A coat of paint can work wonders for old chairs. It hides stains and stained hardwood in addition to tears and chips that you have to mend with putty. The toughest portion of selecting a seat is stripping the old finish, but if you paint, you can usually skip this step. Painting also opens the door to imagination — if a monochrome finish is not for you, you also do not have to settle for you.
To Strip or Not to Strip
Stripping is only necessary if the old finish is so shaky that it stops the new finish from sticking, and also that happens rarely. Generally, all you have to do is remove flaking finishes or bad spots with a scraper or a bit of 120-grit sandpaper. If you’re refinishing a metal chair, it’s important to neutralize any rust you discover with naval jelly or a comparable inhibitor. If you feel it’s essential to strip the finish, do it outside for great ventilation, and when you’ve scraped off the stripper and the old finish, wash the seat down with a garden hose to neutralize the substance. This will definitely raise the wood grain, but it is not difficult to sand that. Wear appropriate safety equipment, goggles, gloves and a face mask when dealing with harsh chemicals.
Filling, Sanding and Priming
If you do not strip the finish, you have to wash it with a strong detergent solution, such as 1 cup trisodium phosphate a gallon of water. This etches the finish in addition to cleaning grease and grime. You may earn a durable filling chemical that’s easy to work with by mixing 3 parts all-purpose drywall joint compound with a single part setting-type combined chemical, also known as hot mud. Spread this into wood cracks and scrapes in addition to voids left by a finish that has flaked away, and sand it flat as it dissolves. The seat is now ready for priming; utilize a high-solids wood primer for wood chairs and a typical metallic primer for steel ones.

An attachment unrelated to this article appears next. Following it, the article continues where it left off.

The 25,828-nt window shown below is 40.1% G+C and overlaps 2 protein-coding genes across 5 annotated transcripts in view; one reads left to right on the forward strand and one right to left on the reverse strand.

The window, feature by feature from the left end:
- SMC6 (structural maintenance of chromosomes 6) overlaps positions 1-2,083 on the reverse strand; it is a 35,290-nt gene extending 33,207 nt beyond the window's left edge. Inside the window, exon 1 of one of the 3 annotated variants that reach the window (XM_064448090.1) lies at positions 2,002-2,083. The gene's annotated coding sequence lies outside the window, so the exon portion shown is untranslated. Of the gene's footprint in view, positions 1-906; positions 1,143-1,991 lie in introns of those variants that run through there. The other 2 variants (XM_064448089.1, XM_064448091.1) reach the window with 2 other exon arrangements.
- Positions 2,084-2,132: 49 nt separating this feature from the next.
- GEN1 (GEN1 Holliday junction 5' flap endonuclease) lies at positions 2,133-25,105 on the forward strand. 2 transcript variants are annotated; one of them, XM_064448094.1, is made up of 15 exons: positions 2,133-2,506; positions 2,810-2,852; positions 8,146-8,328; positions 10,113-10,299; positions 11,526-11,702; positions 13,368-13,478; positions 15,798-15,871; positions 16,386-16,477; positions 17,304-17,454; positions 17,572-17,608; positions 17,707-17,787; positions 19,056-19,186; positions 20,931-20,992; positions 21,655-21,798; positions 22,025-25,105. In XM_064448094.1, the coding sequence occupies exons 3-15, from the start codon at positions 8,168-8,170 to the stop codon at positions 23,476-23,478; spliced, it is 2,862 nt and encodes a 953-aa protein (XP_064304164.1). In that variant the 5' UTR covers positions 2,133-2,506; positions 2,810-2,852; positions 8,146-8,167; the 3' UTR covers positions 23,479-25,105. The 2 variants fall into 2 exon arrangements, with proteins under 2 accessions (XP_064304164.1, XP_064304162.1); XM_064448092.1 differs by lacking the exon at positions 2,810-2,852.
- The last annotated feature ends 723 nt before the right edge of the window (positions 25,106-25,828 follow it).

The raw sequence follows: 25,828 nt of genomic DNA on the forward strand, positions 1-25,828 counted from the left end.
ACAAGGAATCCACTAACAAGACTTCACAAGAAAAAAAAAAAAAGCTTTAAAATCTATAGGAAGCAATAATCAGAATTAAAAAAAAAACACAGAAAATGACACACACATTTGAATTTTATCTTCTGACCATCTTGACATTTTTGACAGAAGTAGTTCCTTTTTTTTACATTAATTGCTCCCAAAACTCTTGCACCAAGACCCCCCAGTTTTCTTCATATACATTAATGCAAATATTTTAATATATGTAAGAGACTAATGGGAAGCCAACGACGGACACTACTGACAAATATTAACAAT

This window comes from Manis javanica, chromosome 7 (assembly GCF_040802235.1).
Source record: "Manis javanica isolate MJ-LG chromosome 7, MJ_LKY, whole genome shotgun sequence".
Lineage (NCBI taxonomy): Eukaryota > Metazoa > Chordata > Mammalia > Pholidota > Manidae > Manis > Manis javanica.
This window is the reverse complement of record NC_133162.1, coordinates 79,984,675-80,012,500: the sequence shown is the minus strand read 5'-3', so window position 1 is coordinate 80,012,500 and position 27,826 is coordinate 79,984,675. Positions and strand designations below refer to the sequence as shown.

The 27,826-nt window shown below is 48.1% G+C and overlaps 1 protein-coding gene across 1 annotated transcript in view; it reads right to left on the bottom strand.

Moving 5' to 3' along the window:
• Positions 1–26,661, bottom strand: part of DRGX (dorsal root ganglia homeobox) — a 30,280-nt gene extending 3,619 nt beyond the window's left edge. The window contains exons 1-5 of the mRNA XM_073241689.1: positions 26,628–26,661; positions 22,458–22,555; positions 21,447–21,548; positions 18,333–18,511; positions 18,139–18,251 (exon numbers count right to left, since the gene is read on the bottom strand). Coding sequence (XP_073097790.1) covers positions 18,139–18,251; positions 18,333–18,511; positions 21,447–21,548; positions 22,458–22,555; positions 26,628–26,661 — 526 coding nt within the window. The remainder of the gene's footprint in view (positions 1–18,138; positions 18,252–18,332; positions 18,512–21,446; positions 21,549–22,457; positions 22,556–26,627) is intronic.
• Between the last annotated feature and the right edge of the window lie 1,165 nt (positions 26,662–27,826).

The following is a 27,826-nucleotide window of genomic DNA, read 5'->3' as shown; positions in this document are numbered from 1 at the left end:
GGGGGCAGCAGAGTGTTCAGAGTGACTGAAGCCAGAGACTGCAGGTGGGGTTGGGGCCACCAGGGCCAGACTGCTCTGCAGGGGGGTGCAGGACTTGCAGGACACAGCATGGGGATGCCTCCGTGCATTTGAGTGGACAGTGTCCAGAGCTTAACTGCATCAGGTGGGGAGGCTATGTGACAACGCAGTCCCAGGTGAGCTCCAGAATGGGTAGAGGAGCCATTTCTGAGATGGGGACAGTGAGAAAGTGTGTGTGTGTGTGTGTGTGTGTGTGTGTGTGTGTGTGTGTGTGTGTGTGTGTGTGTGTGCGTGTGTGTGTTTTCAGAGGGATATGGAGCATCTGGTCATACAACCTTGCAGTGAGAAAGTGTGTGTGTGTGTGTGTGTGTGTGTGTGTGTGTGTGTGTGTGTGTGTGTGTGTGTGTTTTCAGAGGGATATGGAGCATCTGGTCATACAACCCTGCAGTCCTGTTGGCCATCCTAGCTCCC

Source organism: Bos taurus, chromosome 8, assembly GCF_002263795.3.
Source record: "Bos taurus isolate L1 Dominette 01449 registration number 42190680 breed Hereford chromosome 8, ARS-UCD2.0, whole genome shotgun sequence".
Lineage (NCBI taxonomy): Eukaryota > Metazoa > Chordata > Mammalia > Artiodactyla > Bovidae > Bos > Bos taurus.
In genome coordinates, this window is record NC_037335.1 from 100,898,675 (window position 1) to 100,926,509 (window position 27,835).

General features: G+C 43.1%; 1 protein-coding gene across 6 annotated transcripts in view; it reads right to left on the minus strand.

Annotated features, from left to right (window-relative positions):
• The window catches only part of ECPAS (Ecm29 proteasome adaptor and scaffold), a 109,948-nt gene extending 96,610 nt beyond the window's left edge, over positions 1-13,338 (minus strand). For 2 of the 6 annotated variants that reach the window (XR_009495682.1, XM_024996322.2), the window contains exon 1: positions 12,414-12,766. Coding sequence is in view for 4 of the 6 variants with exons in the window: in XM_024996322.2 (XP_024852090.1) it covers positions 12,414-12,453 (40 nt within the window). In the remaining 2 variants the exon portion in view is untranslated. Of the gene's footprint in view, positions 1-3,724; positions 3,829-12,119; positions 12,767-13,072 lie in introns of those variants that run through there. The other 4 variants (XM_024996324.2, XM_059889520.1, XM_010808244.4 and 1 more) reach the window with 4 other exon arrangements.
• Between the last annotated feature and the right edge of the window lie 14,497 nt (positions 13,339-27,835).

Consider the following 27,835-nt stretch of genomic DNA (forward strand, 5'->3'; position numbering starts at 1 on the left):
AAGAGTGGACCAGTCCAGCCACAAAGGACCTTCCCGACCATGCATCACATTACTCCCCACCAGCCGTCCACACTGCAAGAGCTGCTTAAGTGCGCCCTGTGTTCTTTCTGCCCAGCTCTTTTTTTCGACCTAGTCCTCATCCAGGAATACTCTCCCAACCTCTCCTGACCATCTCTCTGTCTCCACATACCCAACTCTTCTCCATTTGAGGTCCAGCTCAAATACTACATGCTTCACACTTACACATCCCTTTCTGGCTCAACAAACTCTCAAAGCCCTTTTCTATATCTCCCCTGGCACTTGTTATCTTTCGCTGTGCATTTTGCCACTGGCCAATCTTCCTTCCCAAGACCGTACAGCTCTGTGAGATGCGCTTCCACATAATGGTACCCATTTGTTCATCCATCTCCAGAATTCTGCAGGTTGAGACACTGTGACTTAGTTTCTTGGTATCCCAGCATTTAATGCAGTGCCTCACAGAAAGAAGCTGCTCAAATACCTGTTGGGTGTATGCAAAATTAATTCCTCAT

The Base Coat
Apply spray paint in an aerosol can, as it’s simpler than painting with a brush. It does not leave brush strokes, and offers a huge variety of shades and textures. Whether you spray or brush, use the paint in three or four light coats rather than just two heavier ones, and sand between each coat with 220-grit sandpaper before applying the next. Should you use a brush, verify it’s in great condition so that you don’t have to fish loose seams out of fresh paint. Pain in long strokes that finish on the wet edge of formerly applied paint to minimize visible stroke lines.
Your chairs should seem pristine after you’ve finished the base coat, and if you’re pleased with them, your work is over. But if you want to push the shade envelope somewhat, you can use a glaze to add effects. Make the glaze using glazing chemical and pigments, or utilize a gel stain as a Scrub. Brush or wipe the glaze, then wipe it away instantly, allowing a few to remain near joints, moldings and other features. Guard the glaze with one coat of clear polyurethane varnish, which, such as paint, you can apply by brushing or spraying.